A product made in nature, naturally sweet, adored everywhere—one that even has medicinal healing properties (helpful to quell allergies and treat burns)—is also saturated with poison. Think about that. Study after study has found glyphosate in honey. Just about every type of honey cultivated just about anywhere contains this poison.
But don’t blame the bees, the beekeepers or even the honey itself. Blame Monsanto, makers of the ubiquitous weedkiller RoundUp, which contains glyphosate.
A $10 billion fine
Last week Montsanto agreed to pay $10 billion dollars, one of the biggest settlements in the history of U.S. civil litigation, to people who got cancer from using their product. Glyphosate is linked to a number of concerning health problems, including non-hodgkin’s lymphoma, neurological damage, and kidney disease.
Something has gone seriously wrong here. It’s like when your lover who used to whisper, “Oh honey,” in your ear to make your heart melt is now crossing their arms and sneering, “Oh…honey…REALLY?”
Yes, really. Something as sweet as honey is contaminated with harmful levels of a highly problematic herbicide. But it’s best if we don’t think of it as just a honey problem or a glyphosate-in-honey problem. It’s an environmental and health problem that affects everyone.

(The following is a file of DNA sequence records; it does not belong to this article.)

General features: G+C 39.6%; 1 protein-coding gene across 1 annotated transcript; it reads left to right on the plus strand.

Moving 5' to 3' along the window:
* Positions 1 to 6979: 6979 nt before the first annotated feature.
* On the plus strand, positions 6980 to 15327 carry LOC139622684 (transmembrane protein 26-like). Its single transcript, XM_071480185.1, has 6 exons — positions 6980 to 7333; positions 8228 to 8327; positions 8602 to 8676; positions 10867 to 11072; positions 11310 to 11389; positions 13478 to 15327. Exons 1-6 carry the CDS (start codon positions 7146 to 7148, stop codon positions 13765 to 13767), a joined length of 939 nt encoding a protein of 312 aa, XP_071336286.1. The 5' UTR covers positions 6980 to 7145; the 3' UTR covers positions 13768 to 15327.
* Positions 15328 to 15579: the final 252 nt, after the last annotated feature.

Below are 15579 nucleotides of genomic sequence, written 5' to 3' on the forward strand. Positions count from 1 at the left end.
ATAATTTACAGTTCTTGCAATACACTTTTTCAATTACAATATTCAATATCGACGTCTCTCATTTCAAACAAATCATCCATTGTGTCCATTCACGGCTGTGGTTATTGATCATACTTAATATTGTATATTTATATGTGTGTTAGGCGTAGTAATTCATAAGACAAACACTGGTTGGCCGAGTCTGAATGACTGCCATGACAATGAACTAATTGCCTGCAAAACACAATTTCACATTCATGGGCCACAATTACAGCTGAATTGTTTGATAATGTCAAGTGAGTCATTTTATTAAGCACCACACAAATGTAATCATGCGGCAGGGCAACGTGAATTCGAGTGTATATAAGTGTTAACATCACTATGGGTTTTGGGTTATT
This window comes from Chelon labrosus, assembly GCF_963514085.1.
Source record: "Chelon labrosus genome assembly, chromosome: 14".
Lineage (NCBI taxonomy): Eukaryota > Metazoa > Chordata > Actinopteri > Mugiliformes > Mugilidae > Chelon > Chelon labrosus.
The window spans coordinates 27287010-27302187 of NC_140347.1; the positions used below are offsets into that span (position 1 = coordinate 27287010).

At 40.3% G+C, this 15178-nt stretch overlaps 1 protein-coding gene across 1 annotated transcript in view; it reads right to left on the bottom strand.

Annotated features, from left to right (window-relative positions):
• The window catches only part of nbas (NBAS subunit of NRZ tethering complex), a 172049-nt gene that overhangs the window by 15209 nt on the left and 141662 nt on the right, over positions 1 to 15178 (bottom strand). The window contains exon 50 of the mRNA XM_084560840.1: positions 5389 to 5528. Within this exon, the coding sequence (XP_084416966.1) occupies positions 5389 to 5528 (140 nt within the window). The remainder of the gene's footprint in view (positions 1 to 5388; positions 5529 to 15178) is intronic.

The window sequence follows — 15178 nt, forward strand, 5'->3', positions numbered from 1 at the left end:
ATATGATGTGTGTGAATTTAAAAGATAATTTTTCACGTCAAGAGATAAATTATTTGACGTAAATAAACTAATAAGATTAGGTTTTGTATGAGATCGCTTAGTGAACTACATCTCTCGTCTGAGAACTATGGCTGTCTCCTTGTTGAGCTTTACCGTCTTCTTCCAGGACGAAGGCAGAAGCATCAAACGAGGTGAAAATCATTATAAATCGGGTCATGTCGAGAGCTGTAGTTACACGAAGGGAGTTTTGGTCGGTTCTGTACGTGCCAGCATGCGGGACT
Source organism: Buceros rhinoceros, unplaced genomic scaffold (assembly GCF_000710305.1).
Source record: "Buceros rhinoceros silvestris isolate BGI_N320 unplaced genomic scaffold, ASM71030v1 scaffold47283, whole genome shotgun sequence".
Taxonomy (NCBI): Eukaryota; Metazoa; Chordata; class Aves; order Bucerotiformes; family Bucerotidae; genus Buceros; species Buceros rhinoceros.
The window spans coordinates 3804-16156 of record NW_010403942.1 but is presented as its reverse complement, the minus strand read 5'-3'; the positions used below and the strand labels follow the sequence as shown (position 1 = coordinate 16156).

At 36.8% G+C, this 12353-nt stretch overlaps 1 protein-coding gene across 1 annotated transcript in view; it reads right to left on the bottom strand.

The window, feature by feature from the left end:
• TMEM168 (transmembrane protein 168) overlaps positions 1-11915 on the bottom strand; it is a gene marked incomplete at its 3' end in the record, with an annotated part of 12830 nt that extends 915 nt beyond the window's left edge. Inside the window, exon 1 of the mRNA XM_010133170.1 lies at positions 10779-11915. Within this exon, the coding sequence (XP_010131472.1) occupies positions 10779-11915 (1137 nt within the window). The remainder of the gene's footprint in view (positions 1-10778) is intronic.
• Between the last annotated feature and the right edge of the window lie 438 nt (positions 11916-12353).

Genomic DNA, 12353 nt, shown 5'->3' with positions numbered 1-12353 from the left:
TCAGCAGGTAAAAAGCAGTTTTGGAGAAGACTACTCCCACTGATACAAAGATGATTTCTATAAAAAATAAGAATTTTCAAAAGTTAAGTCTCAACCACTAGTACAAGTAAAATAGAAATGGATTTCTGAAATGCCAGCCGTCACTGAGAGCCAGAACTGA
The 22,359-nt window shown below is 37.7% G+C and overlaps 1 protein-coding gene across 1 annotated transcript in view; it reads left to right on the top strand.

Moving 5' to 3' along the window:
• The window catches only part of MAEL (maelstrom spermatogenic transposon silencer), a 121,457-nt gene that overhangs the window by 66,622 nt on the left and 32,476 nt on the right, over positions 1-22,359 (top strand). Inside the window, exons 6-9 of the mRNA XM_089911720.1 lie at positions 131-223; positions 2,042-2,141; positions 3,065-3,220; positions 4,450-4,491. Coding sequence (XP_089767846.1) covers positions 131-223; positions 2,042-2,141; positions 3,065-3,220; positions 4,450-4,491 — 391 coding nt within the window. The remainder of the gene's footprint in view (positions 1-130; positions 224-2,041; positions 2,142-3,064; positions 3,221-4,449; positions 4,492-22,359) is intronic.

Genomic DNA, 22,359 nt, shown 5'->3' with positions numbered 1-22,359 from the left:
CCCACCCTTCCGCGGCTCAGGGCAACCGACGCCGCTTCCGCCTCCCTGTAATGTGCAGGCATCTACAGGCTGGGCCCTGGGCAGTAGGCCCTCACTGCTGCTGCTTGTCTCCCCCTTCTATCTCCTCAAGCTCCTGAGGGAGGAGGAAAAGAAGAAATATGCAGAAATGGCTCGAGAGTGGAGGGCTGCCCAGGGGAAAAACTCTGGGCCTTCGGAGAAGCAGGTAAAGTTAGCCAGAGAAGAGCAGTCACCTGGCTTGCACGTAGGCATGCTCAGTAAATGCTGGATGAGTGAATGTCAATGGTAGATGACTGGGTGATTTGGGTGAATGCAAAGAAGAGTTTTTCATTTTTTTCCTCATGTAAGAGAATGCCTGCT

What is glyphosate?
Glyphosate, a popular weed-killer, is used extensively in agriculture, on food crops, golf courses, and people’s personal lawns. My friend Scot worked as a landscaper. “We sprayed that stuff everywhere,” he told me ruefully. “On everything, all the time.” It’s the main ingredient in Roundup. Chances are high you have a container in your garage.
In the simplest terms, glyphosate in honey is a problem because glyphosate is a carcinogen. Like a Pack of Marlboro Reds a day for say 40 years. A killer. You know how those tobacco companies paid out billions in settlement. So does Monsato for Roundup. Monsanto recently agreed to pay $10 BILLION to settle the lawsuits to people who have gotten cancer from glyphosate exposure.